In a male-dominated industry such as mining, where females continue to be under-represented, women like Tene Konate are taking up more challenging roles like driving a 72-tonne dump truck around the vast open pit at the Houndé gold mine in western Burkina Faso.
Konate is one of 111 women at the mine who are trained for jobs like hauling rubble, blasting rocks, or driving heavy vehicles which are more traditionally done by men in West Africa. The 42-year-old single mother and her female colleagues are the beneficiaries of a global push by mining companies to bring more women into an industry that is lagging behind others in tackling gender imbalances. They remain firmly in the minority however, with women making up just 11 percent of the workforce at Houndé which is run by Canada’s Endeavour Mining.
In a report by Reuters, Konate revealed that after separating from her husband, she struggled to provide for her two young daughters. This eventually led her to the mining industry and she affirmed “the mine has changed everything in my life. Everything,” Konate now lives in a large house in Hounde and can pay for her daughters’ schooling.“At this stage, I really don’t need a man to do everything for me,” Konate said.
The single mother was trained on how to operate trucks whose chunky wheels are so large that drivers must climb a ladder to get into the cabin. Konate stated that “the fact that it is a man’s job and that I can do it, really, I like that very, very, very much.”
Sonia Nkiema, who coordinates the work of more than 100 people at the pit, said women can sometimes face pushback from male workers, but she encourages those around her to forget gender and judge colleagues on the quality of their work.“As I always say to my operators, as soon as you cross that gate, we are no longer women. We wear the same trousers as you do, we have become men, because we do the same job.”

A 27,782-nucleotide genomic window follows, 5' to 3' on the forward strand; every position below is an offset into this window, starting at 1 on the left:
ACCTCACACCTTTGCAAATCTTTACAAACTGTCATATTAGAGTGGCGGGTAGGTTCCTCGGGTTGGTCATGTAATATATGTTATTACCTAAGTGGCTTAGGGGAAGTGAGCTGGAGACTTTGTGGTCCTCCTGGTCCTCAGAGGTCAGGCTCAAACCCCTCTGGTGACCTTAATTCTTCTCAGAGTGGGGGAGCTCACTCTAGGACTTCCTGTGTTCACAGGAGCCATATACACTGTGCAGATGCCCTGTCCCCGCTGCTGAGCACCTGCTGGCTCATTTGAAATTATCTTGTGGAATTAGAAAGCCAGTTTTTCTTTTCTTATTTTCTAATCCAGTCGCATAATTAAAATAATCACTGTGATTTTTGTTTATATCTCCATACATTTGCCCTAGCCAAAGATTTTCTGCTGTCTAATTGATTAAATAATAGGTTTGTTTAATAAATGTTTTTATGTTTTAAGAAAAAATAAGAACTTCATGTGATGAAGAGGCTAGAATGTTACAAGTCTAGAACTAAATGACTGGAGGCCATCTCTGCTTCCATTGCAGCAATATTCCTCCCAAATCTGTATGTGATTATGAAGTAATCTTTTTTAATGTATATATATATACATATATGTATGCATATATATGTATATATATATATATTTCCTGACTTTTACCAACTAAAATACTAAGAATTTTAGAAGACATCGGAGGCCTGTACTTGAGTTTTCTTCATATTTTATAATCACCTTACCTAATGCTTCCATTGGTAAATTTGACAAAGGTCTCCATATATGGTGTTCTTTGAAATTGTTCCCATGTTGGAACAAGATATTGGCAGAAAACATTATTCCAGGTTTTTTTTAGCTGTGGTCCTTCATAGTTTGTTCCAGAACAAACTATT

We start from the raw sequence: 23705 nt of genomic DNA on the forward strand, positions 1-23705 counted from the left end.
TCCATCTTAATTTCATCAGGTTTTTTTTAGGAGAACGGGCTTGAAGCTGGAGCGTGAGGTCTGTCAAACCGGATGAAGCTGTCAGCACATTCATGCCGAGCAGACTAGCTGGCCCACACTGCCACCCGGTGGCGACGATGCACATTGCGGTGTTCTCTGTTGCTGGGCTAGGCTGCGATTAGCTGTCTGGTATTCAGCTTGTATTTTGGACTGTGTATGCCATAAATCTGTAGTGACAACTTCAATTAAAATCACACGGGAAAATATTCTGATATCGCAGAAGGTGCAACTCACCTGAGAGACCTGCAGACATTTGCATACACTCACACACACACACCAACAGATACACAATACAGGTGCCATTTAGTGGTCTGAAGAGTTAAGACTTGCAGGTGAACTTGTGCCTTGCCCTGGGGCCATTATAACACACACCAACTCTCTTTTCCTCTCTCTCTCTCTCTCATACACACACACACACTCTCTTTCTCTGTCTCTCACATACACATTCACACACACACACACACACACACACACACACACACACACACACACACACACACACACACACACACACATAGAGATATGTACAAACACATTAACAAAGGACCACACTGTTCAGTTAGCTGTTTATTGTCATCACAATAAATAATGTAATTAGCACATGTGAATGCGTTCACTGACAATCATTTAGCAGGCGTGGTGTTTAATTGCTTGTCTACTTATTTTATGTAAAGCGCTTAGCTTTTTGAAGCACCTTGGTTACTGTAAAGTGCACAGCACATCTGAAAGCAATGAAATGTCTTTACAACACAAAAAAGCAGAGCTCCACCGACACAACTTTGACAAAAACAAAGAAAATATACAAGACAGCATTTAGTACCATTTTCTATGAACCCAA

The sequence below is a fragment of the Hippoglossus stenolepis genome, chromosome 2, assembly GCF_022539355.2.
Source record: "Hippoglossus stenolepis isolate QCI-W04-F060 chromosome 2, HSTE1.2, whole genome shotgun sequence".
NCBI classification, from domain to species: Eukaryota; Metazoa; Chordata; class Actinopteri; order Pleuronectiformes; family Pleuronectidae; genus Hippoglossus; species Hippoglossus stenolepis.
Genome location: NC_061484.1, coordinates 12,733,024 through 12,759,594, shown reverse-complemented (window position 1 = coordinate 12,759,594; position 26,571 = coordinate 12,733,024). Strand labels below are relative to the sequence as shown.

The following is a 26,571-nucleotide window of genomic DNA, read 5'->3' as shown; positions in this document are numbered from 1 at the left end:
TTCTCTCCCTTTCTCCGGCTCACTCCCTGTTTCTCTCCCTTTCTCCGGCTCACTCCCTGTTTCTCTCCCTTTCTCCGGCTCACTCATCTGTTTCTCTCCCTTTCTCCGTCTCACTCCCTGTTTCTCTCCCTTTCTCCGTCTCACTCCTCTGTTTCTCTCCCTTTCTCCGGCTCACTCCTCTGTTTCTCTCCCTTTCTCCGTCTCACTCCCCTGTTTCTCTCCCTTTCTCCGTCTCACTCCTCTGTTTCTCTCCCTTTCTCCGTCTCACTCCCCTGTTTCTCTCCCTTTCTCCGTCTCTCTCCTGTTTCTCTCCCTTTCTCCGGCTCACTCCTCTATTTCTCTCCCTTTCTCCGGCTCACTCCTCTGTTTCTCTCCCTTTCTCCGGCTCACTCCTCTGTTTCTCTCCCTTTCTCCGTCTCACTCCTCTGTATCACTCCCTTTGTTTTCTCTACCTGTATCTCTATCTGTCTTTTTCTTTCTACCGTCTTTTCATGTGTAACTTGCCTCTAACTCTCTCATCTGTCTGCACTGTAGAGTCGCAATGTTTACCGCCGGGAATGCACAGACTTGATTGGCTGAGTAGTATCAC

Apart from gender-segregation, there are several hindering factors that limit women from seeking a career in the mining industry, one of which is the fact that women are the primary caregiver. It can be very difficult for females to achieve a good work/life balance in the mining industry because of constraints in terms of flexibility, remote site work and juggling child care with often unsociable hours and expectations of overtime.
Another significant factor is the health and safety of women in mining. More often than not women who work in the field complain of body pains resulting from the strenuous work they engage in. These manual work practices also lead to musculoskeletal, joint and abdominal pain, infected cuts that were slow to heal, and abrasions, amongst others.
In the spirit of International Women’s Day, we celebrate women in mining and other sectors who keep on with their extraordinary roles despite the challenges they encounter. Significant strides like this, pave way for generation equality, here’s to Realizing women’s rights in 2020 and beyond.